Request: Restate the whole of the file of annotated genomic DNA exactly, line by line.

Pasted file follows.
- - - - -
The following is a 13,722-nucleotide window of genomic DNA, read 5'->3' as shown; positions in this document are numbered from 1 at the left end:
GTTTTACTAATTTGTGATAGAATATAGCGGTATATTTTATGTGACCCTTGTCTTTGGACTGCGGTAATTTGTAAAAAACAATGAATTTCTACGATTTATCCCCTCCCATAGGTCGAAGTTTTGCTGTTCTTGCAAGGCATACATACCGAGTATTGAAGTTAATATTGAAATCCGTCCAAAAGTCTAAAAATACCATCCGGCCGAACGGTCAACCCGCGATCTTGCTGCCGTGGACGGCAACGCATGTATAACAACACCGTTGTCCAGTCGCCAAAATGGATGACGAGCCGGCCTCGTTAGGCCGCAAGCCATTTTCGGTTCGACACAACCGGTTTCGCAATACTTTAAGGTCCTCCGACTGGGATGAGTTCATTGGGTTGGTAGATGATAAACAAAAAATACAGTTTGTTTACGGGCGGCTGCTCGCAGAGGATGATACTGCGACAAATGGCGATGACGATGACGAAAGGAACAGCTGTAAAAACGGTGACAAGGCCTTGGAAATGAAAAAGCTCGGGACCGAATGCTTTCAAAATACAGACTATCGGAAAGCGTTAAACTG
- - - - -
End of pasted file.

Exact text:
The following is a 13,722-nucleotide window of genomic DNA, read 5'->3' as shown; positions in this document are numbered from 1 at the left end:
GTTTTACTAATTTGTGATAGAATATAGCGGTATATTTTATGTGACCCTTGTCTTTGGACTGCGGTAATTTGTAAAAAACAATGAATTTCTACGATTTATCCCCTCCCATAGGTCGAAGTTTTGCTGTTCTTGCAAGGCATACATACCGAGTATTGAAGTTAATATTGAAATCCGTCCAAAAGTCTAAAAATACCATCCGGCCGAACGGTCAACCCGCGATCTTGCTGCCGTGGACGGCAACGCATGTATAACAACACCGTTGTCCAGTCGCCAAAATGGATGACGAGCCGGCCTCGTTAGGCCGCAAGCCATTTTCGGTTCGACACAACCGGTTTCGCAATACTTTAAGGTCCTCCGACTGGGATGAGTTCATTGGGTTGGTAGATGATAAACAAAAAATACAGTTTGTTTACGGGCGGCTGCTCGCAGAGGATGATACTGCGACAAATGGCGATGACGATGACGAAAGGAACAGCTGTAAAAACGGTGACAAGGCCTTGGAAATGAAAAAGCTCGGGACCGAATGCTTTCAAAATACAGACTATCGGAAAGCGTTAAACTG